Language of the week: Anejom͂

As per my post of last week, we’ll be starting a language of the week feature here. The first 26 will be in alphabetical order, for no good reason other than it constrains the search parameters a bit. As always, feel free to suggest your favourite language.

The language of the week is Anejom͂*, also known as Aneityum. It’s the southernmost language of Vanuatu and the only surviving language of the island of Aneityum. I first heard about this language when I was an undergrad at ANU, and it was joke that the senior professors got the languages in the best places, while the grad students got to go to places with awful food and lots of malaria: items of evidence included Professor Pawley, formerly working in Papua New Guines but these days working on Fiji (amongst other places), Professor Crowley (who’d been a student at ANU working on Bandjalang before getting tenure and moving to Vanuatu), and so on.
Language resources for Anejom͊ include:

There’s a fascinating note in the basic vocabulary list I linked to. The word for the numeral ‘four’ is mijman. Apparently this is from the very widespread word for five, *lima. Now, if anyone can tell me the sound changes that produce mijman from lima, I’d love to hear about it! As for the change from ‘five’ to ‘four’, I don’t know of any parallels for this, but the Diyari for ‘three’ is cognate with words for ‘two.

*It’s not clear to me why the tilde on the m looks so funny. The m~ and p~ in the orthography are labio-velars.

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6 responses to “Language of the week: Anejom͂

  1. It’s not clear to me why the tilde on the m looks so funny

    You’re having this problem. Short version: there’s an implicit font-switch between the ‘m’ and the combining tilde, so it lays out wrong. If you assert a font across the whole word, the problem goes away. There are some good serif fonts for this purpose (e.g. Doulos SIL), but I’m not sure what you can do about the occurrence in the (sans-serif) title of the post — Arial Unicode MS shows the diacritcs OK, but it’s super-tall.

    BTW, you’ve used both the regular combining tilde and the “not tilde” (tilde with a slash through it) in different places. Isn’t IPA+HTML fun?

  2. > As always, feel free to suggest your favourite language.

    I don’t know whether this qualifies as a language in a technical sense, and I don’t have any resources to offer, but I would nominate “Dtai”, the dialect of Thai spoken in the south of Thailand. If you had information, I’d be interested to know more about history, mutual intelligibility, etc.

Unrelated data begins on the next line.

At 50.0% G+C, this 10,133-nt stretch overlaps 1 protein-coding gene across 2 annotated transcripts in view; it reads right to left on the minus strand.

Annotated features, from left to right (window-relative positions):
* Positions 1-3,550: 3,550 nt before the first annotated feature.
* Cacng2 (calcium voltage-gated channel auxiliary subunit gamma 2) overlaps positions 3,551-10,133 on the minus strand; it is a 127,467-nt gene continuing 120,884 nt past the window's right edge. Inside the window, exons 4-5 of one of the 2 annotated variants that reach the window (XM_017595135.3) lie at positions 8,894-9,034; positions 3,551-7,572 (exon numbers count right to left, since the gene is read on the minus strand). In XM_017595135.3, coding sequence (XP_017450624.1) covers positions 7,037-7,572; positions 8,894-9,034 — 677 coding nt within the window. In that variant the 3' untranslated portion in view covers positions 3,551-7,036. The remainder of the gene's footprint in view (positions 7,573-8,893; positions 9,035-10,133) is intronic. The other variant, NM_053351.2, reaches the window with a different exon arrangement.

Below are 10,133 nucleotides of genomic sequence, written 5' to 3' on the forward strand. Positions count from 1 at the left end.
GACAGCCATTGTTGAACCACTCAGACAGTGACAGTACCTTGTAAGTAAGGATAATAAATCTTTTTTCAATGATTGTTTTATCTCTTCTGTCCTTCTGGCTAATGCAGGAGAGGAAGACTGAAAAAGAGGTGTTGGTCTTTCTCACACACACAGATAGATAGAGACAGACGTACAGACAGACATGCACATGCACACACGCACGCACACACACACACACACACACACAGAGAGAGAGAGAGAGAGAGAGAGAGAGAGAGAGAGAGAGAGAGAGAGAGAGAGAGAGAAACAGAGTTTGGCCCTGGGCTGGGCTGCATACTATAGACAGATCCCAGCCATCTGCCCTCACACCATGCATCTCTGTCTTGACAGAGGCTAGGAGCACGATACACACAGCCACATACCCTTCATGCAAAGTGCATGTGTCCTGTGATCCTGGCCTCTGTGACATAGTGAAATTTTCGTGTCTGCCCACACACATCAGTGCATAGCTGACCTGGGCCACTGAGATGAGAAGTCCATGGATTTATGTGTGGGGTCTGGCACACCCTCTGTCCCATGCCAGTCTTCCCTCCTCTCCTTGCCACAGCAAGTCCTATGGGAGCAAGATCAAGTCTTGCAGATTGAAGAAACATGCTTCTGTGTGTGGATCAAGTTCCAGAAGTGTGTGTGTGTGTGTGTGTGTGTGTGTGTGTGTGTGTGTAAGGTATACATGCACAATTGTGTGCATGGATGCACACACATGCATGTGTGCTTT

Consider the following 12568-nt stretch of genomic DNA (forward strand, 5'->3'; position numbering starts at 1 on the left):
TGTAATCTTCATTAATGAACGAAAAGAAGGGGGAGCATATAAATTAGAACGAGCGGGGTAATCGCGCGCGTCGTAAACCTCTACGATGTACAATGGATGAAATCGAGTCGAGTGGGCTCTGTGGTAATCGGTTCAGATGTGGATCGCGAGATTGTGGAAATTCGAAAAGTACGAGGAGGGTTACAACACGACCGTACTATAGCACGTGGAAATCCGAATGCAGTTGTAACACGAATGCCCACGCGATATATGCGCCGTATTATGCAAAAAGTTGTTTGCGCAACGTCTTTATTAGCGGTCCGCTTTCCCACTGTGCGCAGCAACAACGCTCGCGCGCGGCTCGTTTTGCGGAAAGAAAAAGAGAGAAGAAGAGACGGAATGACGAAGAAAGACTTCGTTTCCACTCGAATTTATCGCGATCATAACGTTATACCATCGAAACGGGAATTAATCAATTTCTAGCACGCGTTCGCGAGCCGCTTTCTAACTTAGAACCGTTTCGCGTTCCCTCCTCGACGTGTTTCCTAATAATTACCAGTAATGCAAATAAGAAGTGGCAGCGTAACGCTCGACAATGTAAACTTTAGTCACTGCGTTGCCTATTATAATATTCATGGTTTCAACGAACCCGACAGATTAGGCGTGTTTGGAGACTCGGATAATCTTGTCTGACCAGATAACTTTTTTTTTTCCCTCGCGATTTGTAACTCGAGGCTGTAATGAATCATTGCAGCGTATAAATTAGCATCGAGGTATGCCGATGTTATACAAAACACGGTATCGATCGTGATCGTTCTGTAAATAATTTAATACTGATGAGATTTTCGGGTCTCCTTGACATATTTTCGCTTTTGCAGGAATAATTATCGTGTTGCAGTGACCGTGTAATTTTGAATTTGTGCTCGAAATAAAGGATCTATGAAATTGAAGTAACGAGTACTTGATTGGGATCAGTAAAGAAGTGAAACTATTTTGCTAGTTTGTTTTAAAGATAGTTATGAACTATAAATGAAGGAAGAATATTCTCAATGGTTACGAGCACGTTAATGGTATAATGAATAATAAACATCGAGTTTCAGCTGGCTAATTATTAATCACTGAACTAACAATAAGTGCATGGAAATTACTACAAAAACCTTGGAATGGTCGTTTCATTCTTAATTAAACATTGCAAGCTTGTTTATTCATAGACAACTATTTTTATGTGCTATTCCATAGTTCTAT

3. I’m the maintainer of the Austronesian Basic Vocabulary Database – thanks for the link!

    As ‘The Tensor’ mentions – dealing with unicode characters is not easy ( & it really should be by now ), and there are major problems with combining characters (like the m/p-tilde in this case ) on all modern web-browsers. The KHTML-based engines ( Konqueror & OS X’s Safari ) seem to do the best, with Gecko based engines ( Firefox/Mozilla ) coming a close second. Internet Explorer is just plain cruddy (no surprises there).

    I’ve got a list of characters that I need to look at more closely, and try to get them to render correctly, but as always, I just haven’t had time yet!

    As for the cognacy judgements on that list, they are very preliminary for a large section of the data. We are working on this in conjunction with a number of linguists. Please let me know if you do see any errors.

    Finally – I love this “language of the week” idea – keep them coming!

    –Simon

  4. Hi all, sorry for the delay in replying – I’ve been away for a few days.

    Scott, I’d be happy to have Dtai as the language of the week when I get to D, as long as I can find some information about it.

    Simon and TT, thanks for the info – I’m fairly new to combining diacritics in Unicode (the languages I work on don’t use them) but it’s something I should look into a bit more.

    Off to try to fix the Anejom problem…

  5. Your language of the week feature is bound to be interesting! I’d like to nominate my favorite Alaskan language, Iñupiaq, for when you get to I. There’s not much online about it other than a dictionary, but perhaps I can remedy that.

  6. >I’d be happy to have Dtai…

    Thanks! After posting my previous comment, I did find this entry at ethnologue.com.

    http://www.ethnologue.com/show_language.asp?code=sou

    By the way, Dtai is my transliteration of ใต้. It looks like ethnologue.com uses other names for this language, namely Pak Thai, Pak Tai, Paktay, Dambro, and Southern Thai.

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